W. B. Shepard ’73BUS
Naples, FL


It saddens me to see in your pages Phillip Lopate’s apology for once having been young and bright. Please tell him not to worry; he was on the right side.

The Columbia whose grad school I attended in 1960–61 was a big, famous school that had been coasting on its reputation for a decade or two (or three). Then came 1968: loud voices, signs, demonstrations. Lazy buttocks were kicked, and the gentleman president of the school was told that unless your name was Eisenhower, you were expected to have some intellectual dimension and to take an interest in the school. Radical ideas on the Heights!

Make no mistake, Columbia became a much better place through the efforts of Mark Rudd and other “free radicals.” Neither Lopate nor anybody else should feel too encrusted by embarrassment to admit it.

Calvin K. Towle ’61GSAS
Walpole, MA


Phillip Lopate’s article is spot-on in many ways, yet it is a view from the outside looking in and misses some key points. The administration was so intent on running a university system that it lost sight of its primary mission: to educate and enlighten its students. It failed to provide a healthy and caring environment for those under its stewardship. It was as stony cold as
Low Library.

And it is wrong to say that the students felt immortal and cared nothing for their own safety. I was there the night of the police action at Avery and Mathematics. Most of the occupiers had exited the buildings to surrender to the police. Then a faculty group, arm in arm, formed a line between the police and the students to prevent any violence. Suddenly, without provocation and without a word, the police attacked, clubs swinging.

We were not fearless; we were naive — naive to believe our rights would be respected. Authority will do what it has to if it is threatened. I was badly beaten that night, and then, days later, the police threatened me with another beating and false arrest if I refused to sign a bogus statement. Weeks later they threatened my father and brother with false accusations. They played for keeps, and we were innocents.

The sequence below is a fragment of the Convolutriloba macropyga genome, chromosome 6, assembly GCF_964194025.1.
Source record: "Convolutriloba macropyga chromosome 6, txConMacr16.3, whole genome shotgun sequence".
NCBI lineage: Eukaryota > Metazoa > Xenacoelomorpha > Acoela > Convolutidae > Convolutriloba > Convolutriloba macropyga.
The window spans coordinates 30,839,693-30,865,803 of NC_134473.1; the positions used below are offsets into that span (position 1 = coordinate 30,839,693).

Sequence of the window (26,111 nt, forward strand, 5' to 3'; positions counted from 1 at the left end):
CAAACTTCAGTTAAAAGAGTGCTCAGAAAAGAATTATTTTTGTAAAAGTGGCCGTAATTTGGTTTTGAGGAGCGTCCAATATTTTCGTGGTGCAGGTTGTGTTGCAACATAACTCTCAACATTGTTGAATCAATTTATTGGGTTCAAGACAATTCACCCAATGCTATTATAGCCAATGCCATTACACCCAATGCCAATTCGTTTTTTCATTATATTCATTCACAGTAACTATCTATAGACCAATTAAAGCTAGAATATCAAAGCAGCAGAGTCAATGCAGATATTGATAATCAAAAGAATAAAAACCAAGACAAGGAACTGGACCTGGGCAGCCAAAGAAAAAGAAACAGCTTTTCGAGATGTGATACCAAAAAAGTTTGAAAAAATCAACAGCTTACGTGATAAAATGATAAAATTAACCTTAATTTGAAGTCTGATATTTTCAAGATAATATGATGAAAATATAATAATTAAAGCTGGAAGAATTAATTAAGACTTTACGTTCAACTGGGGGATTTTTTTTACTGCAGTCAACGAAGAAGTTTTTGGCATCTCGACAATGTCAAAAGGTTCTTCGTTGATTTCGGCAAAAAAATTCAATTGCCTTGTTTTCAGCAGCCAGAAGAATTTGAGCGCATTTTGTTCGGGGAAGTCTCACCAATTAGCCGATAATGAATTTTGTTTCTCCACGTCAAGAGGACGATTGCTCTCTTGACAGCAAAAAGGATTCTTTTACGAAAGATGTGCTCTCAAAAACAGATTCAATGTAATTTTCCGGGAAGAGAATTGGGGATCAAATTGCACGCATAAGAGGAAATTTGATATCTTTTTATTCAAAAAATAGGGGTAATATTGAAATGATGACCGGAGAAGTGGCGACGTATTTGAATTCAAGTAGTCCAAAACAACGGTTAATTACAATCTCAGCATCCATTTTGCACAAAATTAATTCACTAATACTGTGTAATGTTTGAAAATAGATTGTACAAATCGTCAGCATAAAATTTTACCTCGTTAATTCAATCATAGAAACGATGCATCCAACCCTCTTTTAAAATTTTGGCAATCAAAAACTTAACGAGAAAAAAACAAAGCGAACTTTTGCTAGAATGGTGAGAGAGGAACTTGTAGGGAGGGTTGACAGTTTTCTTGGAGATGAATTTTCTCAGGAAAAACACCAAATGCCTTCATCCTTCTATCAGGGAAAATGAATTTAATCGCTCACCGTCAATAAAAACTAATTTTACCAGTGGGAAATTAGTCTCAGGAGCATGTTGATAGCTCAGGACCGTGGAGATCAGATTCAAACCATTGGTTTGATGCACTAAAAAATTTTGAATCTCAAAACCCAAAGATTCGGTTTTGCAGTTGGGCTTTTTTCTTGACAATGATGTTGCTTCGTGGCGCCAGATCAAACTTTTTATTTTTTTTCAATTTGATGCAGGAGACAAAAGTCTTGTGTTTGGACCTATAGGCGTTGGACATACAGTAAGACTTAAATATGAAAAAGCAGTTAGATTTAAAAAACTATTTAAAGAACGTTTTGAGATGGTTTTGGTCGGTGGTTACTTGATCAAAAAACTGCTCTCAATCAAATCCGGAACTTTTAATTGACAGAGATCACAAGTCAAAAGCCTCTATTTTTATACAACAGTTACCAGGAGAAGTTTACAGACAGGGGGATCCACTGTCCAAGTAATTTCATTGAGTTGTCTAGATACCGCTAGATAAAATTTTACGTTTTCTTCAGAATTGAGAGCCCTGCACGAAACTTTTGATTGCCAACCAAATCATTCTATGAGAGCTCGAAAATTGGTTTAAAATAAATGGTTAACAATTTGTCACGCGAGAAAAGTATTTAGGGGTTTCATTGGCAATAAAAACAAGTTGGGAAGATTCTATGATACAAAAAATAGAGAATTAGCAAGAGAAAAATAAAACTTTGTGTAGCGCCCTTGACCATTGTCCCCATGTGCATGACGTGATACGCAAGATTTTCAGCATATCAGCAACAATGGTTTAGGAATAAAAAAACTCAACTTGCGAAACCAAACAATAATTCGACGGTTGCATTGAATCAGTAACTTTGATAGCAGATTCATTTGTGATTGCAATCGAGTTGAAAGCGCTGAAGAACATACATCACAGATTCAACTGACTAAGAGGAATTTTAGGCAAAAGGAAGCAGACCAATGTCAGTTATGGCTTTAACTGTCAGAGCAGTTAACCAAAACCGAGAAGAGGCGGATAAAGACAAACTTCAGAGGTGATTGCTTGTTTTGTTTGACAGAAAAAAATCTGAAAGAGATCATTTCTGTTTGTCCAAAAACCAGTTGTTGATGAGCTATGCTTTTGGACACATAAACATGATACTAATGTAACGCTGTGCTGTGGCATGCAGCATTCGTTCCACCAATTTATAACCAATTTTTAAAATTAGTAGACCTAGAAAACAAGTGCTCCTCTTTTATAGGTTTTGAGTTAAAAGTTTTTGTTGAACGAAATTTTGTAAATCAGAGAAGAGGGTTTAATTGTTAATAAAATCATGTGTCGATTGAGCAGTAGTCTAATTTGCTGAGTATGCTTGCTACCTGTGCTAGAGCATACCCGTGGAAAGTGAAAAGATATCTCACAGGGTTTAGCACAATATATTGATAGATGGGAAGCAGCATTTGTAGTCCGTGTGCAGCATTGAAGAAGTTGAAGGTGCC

Rob Smith ’71CC
Fort Lauderdale, FL


In the spring of 1968, my curiosity drew me to a meeting of the revolutionaries at McMillin (now Miller) Theatre. On our way in, students received armbands identifying with the impending strike. The hall was packed to the gills with 1,500 students, both at floor level and in the galleries, and down on the stage the professors — our moral mentors — were preaching fire and brimstone about the University and its wicked ways.

At each climax the crowd rose to its feet as one, and all the assembled students and faculty thrust their arms forward rhythmically, fists clenched, shouting, “Strike! Strike! Strike!”

As I looked about me at the outstretched arms and listened to the raucous shouts of this mass of people — my friends and colleagues — entranced by a messianic hysteria, I quietly removed my armband and slunk out of the hall, cured forever, having learned a lesson that an entire university education and a lifetime of reading about the incomprehensible rise of Nazism could never have taught me.

Harvey Bordowitz ’69GS
Avichayil, Israel


FIGURES OF SPEECH

Those who oppose provocative speech on campus because it “serv[es] no valid academic purpose” should think twice (“Speech Therapy,” College Walk, Winter 2017–18). First, speech should not have to serve a purpose. Second, any invited speakers are serving someone’s purpose, or else they wouldn’t have been invited. No one should assume they can be objective arbiters of what serves a purpose. Besides, the only speech that needs to be protected is unpopular speech.

College campuses must lead, not follow. As laboratories for ideas, they are where bad ideas should go to die, but they should die of starvation, not execution. Suppressing bad ideas doesn’t kill them; it makes martyrs out of them. Let history be our guide, and let’s err on the side of free speech. The alternative is worse.

Rahul Deshmukh ’13SPS
Brooklyn, NY


Columbia, like other educational institutions, will indeed have to draw lines regarding speech on campus. That will mean considering whether it makes more sense to have hate speech and its ilk out in the open so its pernicious nature can be seen and addressed. It will also mean dealing firmly with those who would take it into their own hands to shut down speech to which they object, as some tried to do to the self-proclaimed “alt-right” leader Richard Spencer when he spoke last year at the University of Florida.

It is well said that the answer to disagreeable speech is not suppression but more speech.
 

Donald Nawi ’61LAW
Scarsdale, NY